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Ahead of the Bell: US producer prices likely rose in April

May 14, 2015 GMT
FILE - In this March 31, 2015 file photo, Chuck Barrett helps a customer load 2x4's at the Allegheny Millwork and Lumberyard in Pittsburgh.   Economists forecast that the producer price index, which measures price changes before they reach the consumer, were unchanged last November, according to a survey by data firm FactSet, on Friday, Dec. 11, 2015. (AP Photo/Gene J. Puskar)
FILE - In this March 31, 2015 file photo, Chuck Barrett helps a customer load 2x4's at the Allegheny Millwork and Lumberyard in Pittsburgh. Economists forecast that the producer price index, which measures price changes before they reach the consumer, were unchanged last November, according to a survey by data firm FactSet, on Friday, Dec. 11, 2015. (AP Photo/Gene J. Puskar)
FILE - In this March 31, 2015 file photo, Chuck Barrett helps a customer load 2x4's at the Allegheny Millwork and Lumberyard in Pittsburgh. Economists forecast that the producer price index, which measures price changes before they reach the consumer, were unchanged last November, according to a survey by data firm FactSet, on Friday, Dec. 11, 2015. (AP Photo/Gene J. Puskar)

The Labor Department reports on U.S. producer prices in April at 8:30 a.m. Eastern on Thursday.

TICKING UP: Economists forecast that the producer price index rose a modest 0.1 percent last month, according to a survey by FactSet, yet it would be the second consecutive increase after four months of declines.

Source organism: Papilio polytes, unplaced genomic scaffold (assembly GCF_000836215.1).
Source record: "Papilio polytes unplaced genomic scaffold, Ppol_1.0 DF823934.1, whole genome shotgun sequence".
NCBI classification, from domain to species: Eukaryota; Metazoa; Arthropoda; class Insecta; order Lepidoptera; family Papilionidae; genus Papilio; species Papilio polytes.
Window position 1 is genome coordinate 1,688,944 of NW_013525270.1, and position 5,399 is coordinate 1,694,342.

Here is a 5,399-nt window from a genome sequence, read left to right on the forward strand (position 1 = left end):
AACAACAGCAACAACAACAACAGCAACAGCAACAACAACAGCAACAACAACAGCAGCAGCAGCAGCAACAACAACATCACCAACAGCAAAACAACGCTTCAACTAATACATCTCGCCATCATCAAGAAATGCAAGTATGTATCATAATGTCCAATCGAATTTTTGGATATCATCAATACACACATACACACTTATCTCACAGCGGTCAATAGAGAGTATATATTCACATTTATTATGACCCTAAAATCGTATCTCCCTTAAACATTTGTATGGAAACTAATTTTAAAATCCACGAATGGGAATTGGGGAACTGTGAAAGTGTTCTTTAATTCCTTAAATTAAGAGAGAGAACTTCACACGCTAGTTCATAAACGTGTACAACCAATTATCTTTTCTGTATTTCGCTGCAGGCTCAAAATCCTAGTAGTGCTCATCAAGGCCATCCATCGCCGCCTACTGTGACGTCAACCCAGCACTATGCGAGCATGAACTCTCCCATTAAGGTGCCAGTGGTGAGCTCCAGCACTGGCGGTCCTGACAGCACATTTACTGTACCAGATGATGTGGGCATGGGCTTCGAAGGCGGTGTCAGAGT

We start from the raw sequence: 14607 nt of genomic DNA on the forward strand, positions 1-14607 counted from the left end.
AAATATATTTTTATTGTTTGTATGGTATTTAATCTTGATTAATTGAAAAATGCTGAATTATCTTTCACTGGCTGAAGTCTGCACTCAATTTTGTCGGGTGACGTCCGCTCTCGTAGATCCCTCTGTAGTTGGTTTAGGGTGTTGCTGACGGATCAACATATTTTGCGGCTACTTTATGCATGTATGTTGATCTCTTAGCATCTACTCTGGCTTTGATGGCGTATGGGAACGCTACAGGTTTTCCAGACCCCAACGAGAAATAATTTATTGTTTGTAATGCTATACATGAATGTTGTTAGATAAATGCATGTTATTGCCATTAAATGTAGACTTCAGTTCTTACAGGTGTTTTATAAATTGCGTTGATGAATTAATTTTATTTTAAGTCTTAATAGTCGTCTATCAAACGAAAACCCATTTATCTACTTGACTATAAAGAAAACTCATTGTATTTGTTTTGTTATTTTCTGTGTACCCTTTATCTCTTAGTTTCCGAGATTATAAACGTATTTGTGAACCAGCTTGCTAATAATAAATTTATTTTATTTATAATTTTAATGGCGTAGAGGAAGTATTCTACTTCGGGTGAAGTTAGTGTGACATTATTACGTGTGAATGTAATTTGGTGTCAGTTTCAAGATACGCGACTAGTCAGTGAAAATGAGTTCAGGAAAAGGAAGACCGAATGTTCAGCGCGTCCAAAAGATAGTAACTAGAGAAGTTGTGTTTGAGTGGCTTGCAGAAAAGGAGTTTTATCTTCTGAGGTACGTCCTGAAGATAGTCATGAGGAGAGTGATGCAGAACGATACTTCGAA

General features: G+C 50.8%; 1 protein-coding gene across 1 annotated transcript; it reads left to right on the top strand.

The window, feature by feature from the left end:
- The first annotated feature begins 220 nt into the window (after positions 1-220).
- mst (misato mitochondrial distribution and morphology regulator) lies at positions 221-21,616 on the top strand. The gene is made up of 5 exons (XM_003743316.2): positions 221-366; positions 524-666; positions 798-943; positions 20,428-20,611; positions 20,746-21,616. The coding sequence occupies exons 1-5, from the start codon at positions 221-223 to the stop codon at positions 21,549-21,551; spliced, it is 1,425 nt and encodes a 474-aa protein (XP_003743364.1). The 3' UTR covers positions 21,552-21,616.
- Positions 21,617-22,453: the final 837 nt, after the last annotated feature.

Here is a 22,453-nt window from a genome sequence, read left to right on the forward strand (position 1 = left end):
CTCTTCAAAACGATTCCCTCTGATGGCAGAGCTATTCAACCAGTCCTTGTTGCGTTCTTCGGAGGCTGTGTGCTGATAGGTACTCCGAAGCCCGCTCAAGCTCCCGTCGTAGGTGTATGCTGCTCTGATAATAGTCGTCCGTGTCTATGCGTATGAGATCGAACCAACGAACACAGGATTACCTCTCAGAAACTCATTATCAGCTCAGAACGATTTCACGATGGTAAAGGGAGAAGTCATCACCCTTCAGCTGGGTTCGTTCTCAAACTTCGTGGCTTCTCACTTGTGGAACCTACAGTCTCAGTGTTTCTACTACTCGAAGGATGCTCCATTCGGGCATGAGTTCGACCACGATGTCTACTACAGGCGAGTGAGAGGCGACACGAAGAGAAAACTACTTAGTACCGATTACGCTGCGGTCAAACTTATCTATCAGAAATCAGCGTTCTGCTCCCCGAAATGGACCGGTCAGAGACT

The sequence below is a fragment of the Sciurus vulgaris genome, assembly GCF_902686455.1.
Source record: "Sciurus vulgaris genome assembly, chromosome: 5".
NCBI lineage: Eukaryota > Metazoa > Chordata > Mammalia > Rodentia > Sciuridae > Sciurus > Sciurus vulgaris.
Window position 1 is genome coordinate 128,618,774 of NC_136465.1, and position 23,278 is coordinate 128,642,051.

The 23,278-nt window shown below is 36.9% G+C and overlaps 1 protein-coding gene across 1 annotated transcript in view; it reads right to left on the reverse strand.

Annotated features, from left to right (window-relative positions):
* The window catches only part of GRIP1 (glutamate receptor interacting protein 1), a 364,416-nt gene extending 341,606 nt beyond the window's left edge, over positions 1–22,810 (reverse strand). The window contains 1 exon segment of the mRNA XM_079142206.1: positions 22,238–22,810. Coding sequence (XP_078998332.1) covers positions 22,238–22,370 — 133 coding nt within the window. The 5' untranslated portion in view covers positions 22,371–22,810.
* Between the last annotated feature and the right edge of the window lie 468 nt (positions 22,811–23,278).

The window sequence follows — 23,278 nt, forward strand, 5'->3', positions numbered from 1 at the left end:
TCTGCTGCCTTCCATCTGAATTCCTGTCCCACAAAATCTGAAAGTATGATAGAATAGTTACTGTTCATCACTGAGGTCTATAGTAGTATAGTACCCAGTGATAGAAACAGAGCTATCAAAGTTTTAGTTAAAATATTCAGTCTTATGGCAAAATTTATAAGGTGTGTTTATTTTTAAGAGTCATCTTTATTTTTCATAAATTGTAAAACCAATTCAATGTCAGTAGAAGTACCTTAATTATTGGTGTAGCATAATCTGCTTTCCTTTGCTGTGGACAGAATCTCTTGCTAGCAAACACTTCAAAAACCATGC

The index measures the prices of goods and services before they reach the consumer.

A LITTLE INFLATION: Producer prices have dropped six of the last eight months, largely because gasoline prices went into a freefall in late 2014 and early 2015. Gas prices, however, have bounced back in recent weeks, pushing overall prices a bit higher. In March, the producer price index rose 0.2 percent, though it was still down 0.8 percent from a year earlier — biggest 12-month drop in the four years since the government updated the way it calculates the index.

Excluding volatile food and energy prices, the core index rose 0.2 percent in March and is expected to rise 0.1 percent in April.

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FED SCRUTINY: Federal Reserve officials are monitoring measures of inflation as they weigh whether to raise the short-term interest rate they control. They have kept it near zero for more than six years. Fed officials say they want to “reasonably confident” that inflation is headed toward their 2 percent target, which would signal a stronger economy. Many economists predict the Fed won’t raise short-term rates any sooner than September.